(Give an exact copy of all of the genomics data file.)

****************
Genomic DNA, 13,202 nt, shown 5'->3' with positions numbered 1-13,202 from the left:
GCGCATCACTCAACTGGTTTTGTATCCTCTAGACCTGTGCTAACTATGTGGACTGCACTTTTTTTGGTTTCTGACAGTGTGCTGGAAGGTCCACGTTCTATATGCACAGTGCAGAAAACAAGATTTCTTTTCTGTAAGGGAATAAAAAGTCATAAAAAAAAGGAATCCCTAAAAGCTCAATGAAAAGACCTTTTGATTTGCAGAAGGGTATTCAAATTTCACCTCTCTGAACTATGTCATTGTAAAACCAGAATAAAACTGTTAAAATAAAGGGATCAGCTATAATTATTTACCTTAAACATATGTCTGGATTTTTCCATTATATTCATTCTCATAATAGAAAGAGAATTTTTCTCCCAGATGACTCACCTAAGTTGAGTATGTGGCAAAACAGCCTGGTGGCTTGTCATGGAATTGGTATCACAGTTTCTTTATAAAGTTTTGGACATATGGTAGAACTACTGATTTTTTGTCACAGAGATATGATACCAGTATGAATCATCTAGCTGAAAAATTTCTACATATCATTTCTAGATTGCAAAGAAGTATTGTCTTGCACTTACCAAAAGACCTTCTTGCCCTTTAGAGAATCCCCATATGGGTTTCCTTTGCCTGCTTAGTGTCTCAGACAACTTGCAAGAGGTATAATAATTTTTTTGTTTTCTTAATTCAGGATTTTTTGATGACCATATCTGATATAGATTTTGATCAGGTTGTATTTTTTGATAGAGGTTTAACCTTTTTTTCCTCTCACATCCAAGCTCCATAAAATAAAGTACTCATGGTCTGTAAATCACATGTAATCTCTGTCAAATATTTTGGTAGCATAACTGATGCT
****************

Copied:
Genomic DNA, 13,202 nt, shown 5'->3' with positions numbered 1-13,202 from the left:
GCGCATCACTCAACTGGTTTTGTATCCTCTAGACCTGTGCTAACTATGTGGACTGCACTTTTTTTGGTTTCTGACAGTGTGCTGGAAGGTCCACGTTCTATATGCACAGTGCAGAAAACAAGATTTCTTTTCTGTAAGGGAATAAAAAGTCATAAAAAAAAGGAATCCCTAAAAGCTCAATGAAAAGACCTTTTGATTTGCAGAAGGGTATTCAAATTTCACCTCTCTGAACTATGTCATTGTAAAACCAGAATAAAACTGTTAAAATAAAGGGATCAGCTATAATTATTTACCTTAAACATATGTCTGGATTTTTCCATTATATTCATTCTCATAATAGAAAGAGAATTTTTCTCCCAGATGACTCACCTAAGTTGAGTATGTGGCAAAACAGCCTGGTGGCTTGTCATGGAATTGGTATCACAGTTTCTTTATAAAGTTTTGGACATATGGTAGAACTACTGATTTTTTGTCACAGAGATATGATACCAGTATGAATCATCTAGCTGAAAAATTTCTACATATCATTTCTAGATTGCAAAGAAGTATTGTCTTGCACTTACCAAAAGACCTTCTTGCCCTTTAGAGAATCCCCATATGGGTTTCCTTTGCCTGCTTAGTGTCTCAGACAACTTGCAAGAGGTATAATAATTTTTTTGTTTTCTTAATTCAGGATTTTTTGATGACCATATCTGATATAGATTTTGATCAGGTTGTATTTTTTGATAGAGGTTTAACCTTTTTTTCCTCTCACATCCAAGCTCCATAAAATAAAGTACTCATGGTCTGTAAATCACATGTAATCTCTGTCAAATATTTTGGTAGCATAACTGATGCT